First, gather something like 1500 of a specific crustacean (because that’s easy, right?) Next, soak the shells of said crustaceans in urine (I didn’t say this wouldn’t be gross) in the bright sunshine for something like 14 days. Strain, let dry down to become more concentrated, strain some more.

Now you can finally dye your yarn, which you will have created by shearing the sheep or picking and ginning the cotton, then combing and spinning it. If you want linen, you’ll have to first find the plants, then soak them for weeks, then beat them to remove the bark and spin them while still wet. I personally love the spinning process but let’s face it, my family would freeze if they had to wait for me to make their clothing.

If you wanted a different color, or say, a color on the walls of your home, it was another extensive process to first find the pigments and purify them. Not to mention that the saturated beautiful colors we have today simply weren’t possible.

Now don’t get me wrong, I love natural dyes probably more than anything else. That said, I’m also grateful for the bounty of colors we have to choose from and the fact that color is now within the reach of even commoners like me.

As for me, it is my day to be a princess. I’m wearing purple, after all.

What are you grateful for today?

P.S. Speaking of color, the painters were awesome and the place came out beautiful. I was nervous about the gold we picked for the stairwell but it’s gorgeous. If you’re curious, you can check out my color choices here:

Main Color: Sherwin Williams: Bittersweet Stem

Accent Wall Color: Sherwin Williams Ceremonial Gold

Mittens and Gratitude

This post is part of the 30 Days of Thanks. Every day for the month of November, I’m posting something I’m grateful for.

Friday night we went to a football game, the first playoff game of the year for a young man in our family. It was an important game, because he’s a senior and because his team was 2nd in the state championships last year so we are hoping that they’ll come out on top this year. As loyal family members, we dressed up warm and headed out to the field carrying blankets.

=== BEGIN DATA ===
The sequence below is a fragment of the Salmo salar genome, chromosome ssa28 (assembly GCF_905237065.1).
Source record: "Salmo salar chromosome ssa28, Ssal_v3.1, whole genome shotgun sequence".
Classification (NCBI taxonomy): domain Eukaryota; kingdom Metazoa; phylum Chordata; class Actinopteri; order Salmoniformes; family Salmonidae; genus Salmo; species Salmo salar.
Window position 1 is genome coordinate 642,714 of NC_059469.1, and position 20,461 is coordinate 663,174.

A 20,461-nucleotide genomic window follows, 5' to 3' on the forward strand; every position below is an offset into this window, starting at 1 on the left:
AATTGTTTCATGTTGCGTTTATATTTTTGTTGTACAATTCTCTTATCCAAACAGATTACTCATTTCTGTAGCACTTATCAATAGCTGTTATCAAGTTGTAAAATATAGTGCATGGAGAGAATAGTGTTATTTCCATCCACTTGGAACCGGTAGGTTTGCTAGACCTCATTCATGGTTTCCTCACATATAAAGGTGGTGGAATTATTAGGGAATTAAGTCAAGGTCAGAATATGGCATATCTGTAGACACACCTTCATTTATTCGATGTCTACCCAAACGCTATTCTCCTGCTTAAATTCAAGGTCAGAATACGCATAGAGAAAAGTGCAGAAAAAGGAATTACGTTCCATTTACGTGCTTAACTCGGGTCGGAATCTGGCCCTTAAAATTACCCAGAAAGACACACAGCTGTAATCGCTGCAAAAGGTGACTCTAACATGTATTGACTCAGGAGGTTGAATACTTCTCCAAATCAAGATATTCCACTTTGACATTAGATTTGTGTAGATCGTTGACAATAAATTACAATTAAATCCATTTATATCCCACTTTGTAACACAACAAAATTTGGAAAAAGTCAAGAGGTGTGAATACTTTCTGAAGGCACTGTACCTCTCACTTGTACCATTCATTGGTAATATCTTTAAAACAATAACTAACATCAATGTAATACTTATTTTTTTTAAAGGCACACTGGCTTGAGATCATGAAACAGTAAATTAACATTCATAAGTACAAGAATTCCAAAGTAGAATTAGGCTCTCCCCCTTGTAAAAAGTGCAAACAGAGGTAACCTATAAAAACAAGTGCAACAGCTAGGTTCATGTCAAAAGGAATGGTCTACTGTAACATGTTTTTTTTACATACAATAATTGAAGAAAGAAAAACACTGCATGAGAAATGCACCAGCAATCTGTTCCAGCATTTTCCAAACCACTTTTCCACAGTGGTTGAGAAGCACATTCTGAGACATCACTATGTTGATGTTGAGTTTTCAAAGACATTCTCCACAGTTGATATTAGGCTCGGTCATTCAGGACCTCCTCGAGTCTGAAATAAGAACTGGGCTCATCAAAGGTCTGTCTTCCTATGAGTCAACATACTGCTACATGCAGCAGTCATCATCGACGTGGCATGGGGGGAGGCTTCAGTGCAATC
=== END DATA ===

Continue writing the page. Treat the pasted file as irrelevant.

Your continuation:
As we sat there, the cold crept in and what started as a nice calm night got colder as the breeze picked up.  The longer we sat there, the chillier it got, making me very grateful for these:

Warm and Wonderful. I love alpaca.

Warm and Wonderful. I love alpaca.

They are the Simple Autumn mittens by Halldora. Available on Ravelry free:

The yarn is Cascade Eco Alpaca.

They were simple, easy to make and super warm. I was toasty throughout the entire game. (Which we won, by the way. Go Cougars!)

In other news, I also finished the Brunello cardigan a few weeks ago so I figured while I was taking photos of knitted items, I’d share a couple of those too. I think it came out well although if I were to make it again, I would pick a sturdier yarn (it’s already starting to pill). I’d also make it in a solid color because I think the lace would show up better. And I would probably add a button – I may do that anyway as it would just make it more comfy to wear. Still, I’m very pleased with how it came out and I love the Knitty patterns because they have big girl sizes that actually fit, plus the patterns are very well-written and easy to understand.

Brunello Cardigan from Done in BFL from Blue Moon.

Brunello Cardigan from Done in BFL from Blue Moon.

Close-up of the lower edge lace on the Brunello cardigan.

Close-up of the lower edge lace on the Brunello cardigan.

So that’s what I’m grateful for. Family, football and warm knitted things on a cold November night. What about you? What are you grateful for today?

They’re Not All Mine

It’s funny how when you live with certain things in your home long enough, you fail to notice them. Like, for instance, a growing population of spinning wheels.

We had appliances installed recently. The guys were really friendly transplanted Midwesterners like myself, so we were chatting as they scoped out my kitchen and figured out what they needed to do. As he was headed to the truck to grab some tools, one of the guys happened to walk past my craft room. He stopped for a minute, then with a look on his face that said “I have to ask,” he said the following: “Wow, you really like spinning wheels, don’t you?”